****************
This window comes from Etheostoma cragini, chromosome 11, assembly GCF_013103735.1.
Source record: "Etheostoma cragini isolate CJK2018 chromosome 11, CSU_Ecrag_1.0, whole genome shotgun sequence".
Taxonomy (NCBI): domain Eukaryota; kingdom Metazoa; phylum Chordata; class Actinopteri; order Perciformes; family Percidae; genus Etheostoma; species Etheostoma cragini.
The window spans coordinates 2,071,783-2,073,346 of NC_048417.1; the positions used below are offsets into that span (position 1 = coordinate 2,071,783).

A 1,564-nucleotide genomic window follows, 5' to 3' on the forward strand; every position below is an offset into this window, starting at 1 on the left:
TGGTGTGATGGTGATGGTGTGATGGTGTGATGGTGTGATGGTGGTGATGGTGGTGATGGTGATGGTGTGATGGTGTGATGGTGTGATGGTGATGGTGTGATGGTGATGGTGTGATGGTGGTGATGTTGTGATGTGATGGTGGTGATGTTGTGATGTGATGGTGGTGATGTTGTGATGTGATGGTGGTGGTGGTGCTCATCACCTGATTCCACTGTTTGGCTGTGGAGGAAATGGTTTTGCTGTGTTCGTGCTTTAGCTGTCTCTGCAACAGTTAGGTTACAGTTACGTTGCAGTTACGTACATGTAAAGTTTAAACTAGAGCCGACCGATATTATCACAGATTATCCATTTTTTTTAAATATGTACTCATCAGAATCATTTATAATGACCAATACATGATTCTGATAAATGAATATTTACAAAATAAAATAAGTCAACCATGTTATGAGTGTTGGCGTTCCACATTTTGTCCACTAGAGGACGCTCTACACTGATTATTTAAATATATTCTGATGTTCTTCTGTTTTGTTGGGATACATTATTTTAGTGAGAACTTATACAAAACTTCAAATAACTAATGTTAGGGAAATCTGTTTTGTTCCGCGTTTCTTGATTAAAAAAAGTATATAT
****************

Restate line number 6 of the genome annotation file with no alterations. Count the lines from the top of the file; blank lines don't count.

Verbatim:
TGGTGTGATGGTGATGGTGTGATGGTGTGATGGTGTGATGGTGGTGATGGTGGTGATGGTGATGGTGTGATGGTGTGATGGTGTGATGGTGATGGTGTGATGGTGATGGTGTGATGGTGGTGATGTTGTGATGTGATGGTGGTGATGTTGTGATGTGATGGTGGTGATGTTGTGATGTGATGGTGGTGGTGGTGCTCATCACCTGATTCCACTGTTTGGCTGTGGAGGAAATGGTTTTGCTGTGTTCGTGCTTTAGCTGTCTCTGCAACAGTTAGGTTACAGTTACGTTGCAGTTACGTACATGTAAAGTTTAAACTAGAGCCGACCGATATTATCACAGATTATCCATTTTTTTTAAATATGTACTCATCAGAATCATTTATAATGACCAATACATGATTCTGATAAATGAATATTTACAAAATAAAATAAGTCAACCATGTTATGAGTGTTGGCGTTCCACATTTTGTCCACTAGAGGACGCTCTACACTGATTATTTAAATATATTCTGATGTTCTTCTGTTTTGTTGGGATACATTATTTTAGTGAGAACTTATACAAAACTTCAAATAACTAATGTTAGGGAAATCTGTTTTGTTCCGCGTTTCTTGATTAAAAAAAGTATATAT